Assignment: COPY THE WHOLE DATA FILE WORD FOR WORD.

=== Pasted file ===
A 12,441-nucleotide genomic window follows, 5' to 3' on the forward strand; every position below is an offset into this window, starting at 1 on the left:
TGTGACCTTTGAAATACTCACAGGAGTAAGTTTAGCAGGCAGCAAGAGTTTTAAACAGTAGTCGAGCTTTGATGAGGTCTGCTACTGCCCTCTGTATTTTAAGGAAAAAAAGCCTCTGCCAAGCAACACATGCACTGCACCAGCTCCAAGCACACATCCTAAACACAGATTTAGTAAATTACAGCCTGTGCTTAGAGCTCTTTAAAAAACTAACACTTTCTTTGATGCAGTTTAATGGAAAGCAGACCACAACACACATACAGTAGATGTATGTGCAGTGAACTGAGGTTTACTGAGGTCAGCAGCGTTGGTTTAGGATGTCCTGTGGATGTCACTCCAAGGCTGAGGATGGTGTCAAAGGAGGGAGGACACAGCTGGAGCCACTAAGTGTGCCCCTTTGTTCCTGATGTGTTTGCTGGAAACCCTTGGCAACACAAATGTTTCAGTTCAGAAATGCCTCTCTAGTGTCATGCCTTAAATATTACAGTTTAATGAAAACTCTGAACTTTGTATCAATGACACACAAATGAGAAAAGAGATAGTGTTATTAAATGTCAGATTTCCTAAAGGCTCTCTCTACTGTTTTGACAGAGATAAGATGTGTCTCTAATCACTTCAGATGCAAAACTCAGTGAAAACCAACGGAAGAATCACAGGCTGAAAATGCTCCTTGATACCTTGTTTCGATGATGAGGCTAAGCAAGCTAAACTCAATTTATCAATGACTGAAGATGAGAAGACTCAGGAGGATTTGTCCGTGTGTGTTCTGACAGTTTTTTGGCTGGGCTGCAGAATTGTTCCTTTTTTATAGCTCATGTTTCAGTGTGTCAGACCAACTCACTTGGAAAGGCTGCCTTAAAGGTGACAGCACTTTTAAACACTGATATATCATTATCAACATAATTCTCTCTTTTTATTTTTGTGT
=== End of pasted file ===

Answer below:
A 12,441-nucleotide genomic window follows, 5' to 3' on the forward strand; every position below is an offset into this window, starting at 1 on the left:
TGTGACCTTTGAAATACTCACAGGAGTAAGTTTAGCAGGCAGCAAGAGTTTTAAACAGTAGTCGAGCTTTGATGAGGTCTGCTACTGCCCTCTGTATTTTAAGGAAAAAAAGCCTCTGCCAAGCAACACATGCACTGCACCAGCTCCAAGCACACATCCTAAACACAGATTTAGTAAATTACAGCCTGTGCTTAGAGCTCTTTAAAAAACTAACACTTTCTTTGATGCAGTTTAATGGAAAGCAGACCACAACACACATACAGTAGATGTATGTGCAGTGAACTGAGGTTTACTGAGGTCAGCAGCGTTGGTTTAGGATGTCCTGTGGATGTCACTCCAAGGCTGAGGATGGTGTCAAAGGAGGGAGGACACAGCTGGAGCCACTAAGTGTGCCCCTTTGTTCCTGATGTGTTTGCTGGAAACCCTTGGCAACACAAATGTTTCAGTTCAGAAATGCCTCTCTAGTGTCATGCCTTAAATATTACAGTTTAATGAAAACTCTGAACTTTGTATCAATGACACACAAATGAGAAAAGAGATAGTGTTATTAAATGTCAGATTTCCTAAAGGCTCTCTCTACTGTTTTGACAGAGATAAGATGTGTCTCTAATCACTTCAGATGCAAAACTCAGTGAAAACCAACGGAAGAATCACAGGCTGAAAATGCTCCTTGATACCTTGTTTCGATGATGAGGCTAAGCAAGCTAAACTCAATTTATCAATGACTGAAGATGAGAAGACTCAGGAGGATTTGTCCGTGTGTGTTCTGACAGTTTTTTGGCTGGGCTGCAGAATTGTTCCTTTTTTATAGCTCATGTTTCAGTGTGTCAGACCAACTCACTTGGAAAGGCTGCCTTAAAGGTGACAGCACTTTTAAACACTGATATATCATTATCAACATAATTCTCTCTTTTTATTTTTGTGT